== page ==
ComputerModel Profit perModel (\$) Maximumdemand forproduct Wiring HoursRequired AssemblyHoursRequired InspectionHoursRequired Plain 30 80 .4 .5 .2 Fancy 40 90 .5 .4 .3 Hours Available 50 50 22

 Let X1 = Number of Plain computers to produce X2 = Number of Fancy computers to produce MAX: 30 X1 + 40 X2 Subject to: .4 X1 + .5 X2 £ 50 (wiring hours) .5 X1 + .4 X2 £ 50 (assembly hours) .2 X1 + .2 X2 £ 22 (inspection hours) X1 £ 80 (Plain computers demand) X2 £ 90 (Fancy computers demand) X1, X2 ³ 0

 A B C D E 1 Byte Computer Company 2 3 Plain Fancy 4 Number to make: Total Profit: 5 Unit profit: 30 40 6 7 Constraints: Used Available 8 Wiring 0.4 0.5 50 9 Assembly 0.5 0.4 50 10 Inspection 0.2 0.3 22 11 Plain Demand 1 80 12 Fancy Demand 1 90

Refer to Exhibit 3.2. Which cells should be the constraint cells in this problem?

Question 7                                                                                                                                         1 out of 1 points

Numeric constants should be

Question 8                                                                                                                                         1 out of 1 points

What is the significance of an absolute cell reference in Excel?

Question 9                                                                                                                                          1 out of 1 points

An LP problem with a feasible region will have

Question 10                                                                                                                                       0 out of 1 points

Problems which have only integer solutions are called

Question 11                                                                                                                                       1 out of 1 points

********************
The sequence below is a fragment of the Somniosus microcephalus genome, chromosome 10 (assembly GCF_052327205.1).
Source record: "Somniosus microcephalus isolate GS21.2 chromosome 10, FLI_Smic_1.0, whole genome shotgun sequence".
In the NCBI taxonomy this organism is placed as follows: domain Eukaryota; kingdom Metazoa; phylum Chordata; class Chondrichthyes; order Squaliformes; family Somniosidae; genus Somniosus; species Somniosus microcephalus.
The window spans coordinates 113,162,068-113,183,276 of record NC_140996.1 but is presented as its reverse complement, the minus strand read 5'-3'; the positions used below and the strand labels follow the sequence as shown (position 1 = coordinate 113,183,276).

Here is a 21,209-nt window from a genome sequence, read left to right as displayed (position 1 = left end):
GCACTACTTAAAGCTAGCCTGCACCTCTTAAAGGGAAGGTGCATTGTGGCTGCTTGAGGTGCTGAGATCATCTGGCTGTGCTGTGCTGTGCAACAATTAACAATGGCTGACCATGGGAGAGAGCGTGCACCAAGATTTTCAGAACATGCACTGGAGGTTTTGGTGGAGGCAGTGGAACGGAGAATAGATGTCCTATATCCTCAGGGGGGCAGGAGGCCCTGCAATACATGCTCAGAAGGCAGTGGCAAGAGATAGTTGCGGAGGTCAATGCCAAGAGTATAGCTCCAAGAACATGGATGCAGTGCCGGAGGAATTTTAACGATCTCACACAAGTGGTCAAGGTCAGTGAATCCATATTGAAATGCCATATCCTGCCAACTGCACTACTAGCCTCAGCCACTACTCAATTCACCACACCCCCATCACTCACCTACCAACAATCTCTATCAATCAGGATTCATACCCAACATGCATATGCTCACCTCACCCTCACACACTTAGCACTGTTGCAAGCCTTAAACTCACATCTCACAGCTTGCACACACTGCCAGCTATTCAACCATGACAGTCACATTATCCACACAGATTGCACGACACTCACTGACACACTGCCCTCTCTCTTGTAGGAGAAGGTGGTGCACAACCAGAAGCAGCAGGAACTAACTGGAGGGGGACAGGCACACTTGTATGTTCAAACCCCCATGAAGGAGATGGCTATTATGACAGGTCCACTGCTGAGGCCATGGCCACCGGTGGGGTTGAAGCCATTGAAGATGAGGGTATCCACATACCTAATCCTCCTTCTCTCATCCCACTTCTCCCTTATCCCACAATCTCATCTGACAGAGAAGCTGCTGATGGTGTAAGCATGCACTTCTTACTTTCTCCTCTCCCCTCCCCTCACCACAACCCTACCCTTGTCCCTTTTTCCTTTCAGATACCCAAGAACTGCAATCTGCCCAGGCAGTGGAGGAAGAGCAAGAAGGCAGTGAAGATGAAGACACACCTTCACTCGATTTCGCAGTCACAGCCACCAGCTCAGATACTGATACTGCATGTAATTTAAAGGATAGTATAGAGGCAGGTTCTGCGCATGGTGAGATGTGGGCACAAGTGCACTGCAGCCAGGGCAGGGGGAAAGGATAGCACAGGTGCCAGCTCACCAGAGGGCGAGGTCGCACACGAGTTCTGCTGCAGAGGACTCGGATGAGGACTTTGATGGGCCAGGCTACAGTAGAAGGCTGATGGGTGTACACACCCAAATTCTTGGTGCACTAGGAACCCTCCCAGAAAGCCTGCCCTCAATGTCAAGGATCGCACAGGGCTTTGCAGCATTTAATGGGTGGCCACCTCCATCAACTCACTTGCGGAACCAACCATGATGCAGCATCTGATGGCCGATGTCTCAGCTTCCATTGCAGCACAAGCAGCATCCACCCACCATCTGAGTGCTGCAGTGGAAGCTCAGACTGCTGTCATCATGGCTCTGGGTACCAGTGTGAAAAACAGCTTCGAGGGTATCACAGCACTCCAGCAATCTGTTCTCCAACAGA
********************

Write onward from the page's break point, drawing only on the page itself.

Exhibit 3.1

The following questions are based on this problem and accompanying Excel windows.Jones Furniture Company produces beds and desks for college students. The production process requires carpentry and varnishing. Each bed requires 6 hours of carpentry and 4 hour of varnishing. Each desk requires 4 hours of carpentry and 8 hours of varnishing. There are 36 hours of carpentry time and 40 hours of varnishing time available. Beds generate \$30 of profit and desks generate \$40 of profit. Demand for desks is limited, so at most 8 will be produced.

 Let X1 = Number of Beds to produce X2 = Number of Desks to produce

The LP model for the problem is

 MAX: 30 X1 + 40 X2 Subject to: 6 X1 + 4 X2 £ 36 (carpentry) 4 X1 + 8 X2 £ 40 (varnishing) X2 £ 8 (demand for desks) X1, X2 ³ 0

 A B C D E 1 Jones Furniture 2 3 Beds Desks 4 Number to make: Total Profit: 5 Unit profit: 30 40 6 7 Constraints: Used Available 8 Carpentry 6 4 36 9 Varnishing 4 8 40 10 Desk demand 1 8

Refer to Exhibit 3.1. What formula should be entered in cell D8 in the accompanying Excel spreadsheet to compute the amount of carpentry used?

Question 12                                                                                                                                       1 out of 1 points

Exhibit 3.1

The following questions are based on this problem and accompanying Excel windows.Jones Furniture Company produces beds and desks for college students. The production process requires carpentry and varnishing. Each bed requires 6 hours of carpentry and 4 hour of varnishing. Each desk requires 4 hours of carpentry and 8 hours of varnishing. There are 36 hours of carpentry time and 40 hours of varnishing time available. Beds generate \$30 of profit and desks generate \$40 of profit. Demand for desks is limited, so at most 8 will be produced.

 Let X1 = Number of Beds to produce X2 = Number of Desks to produce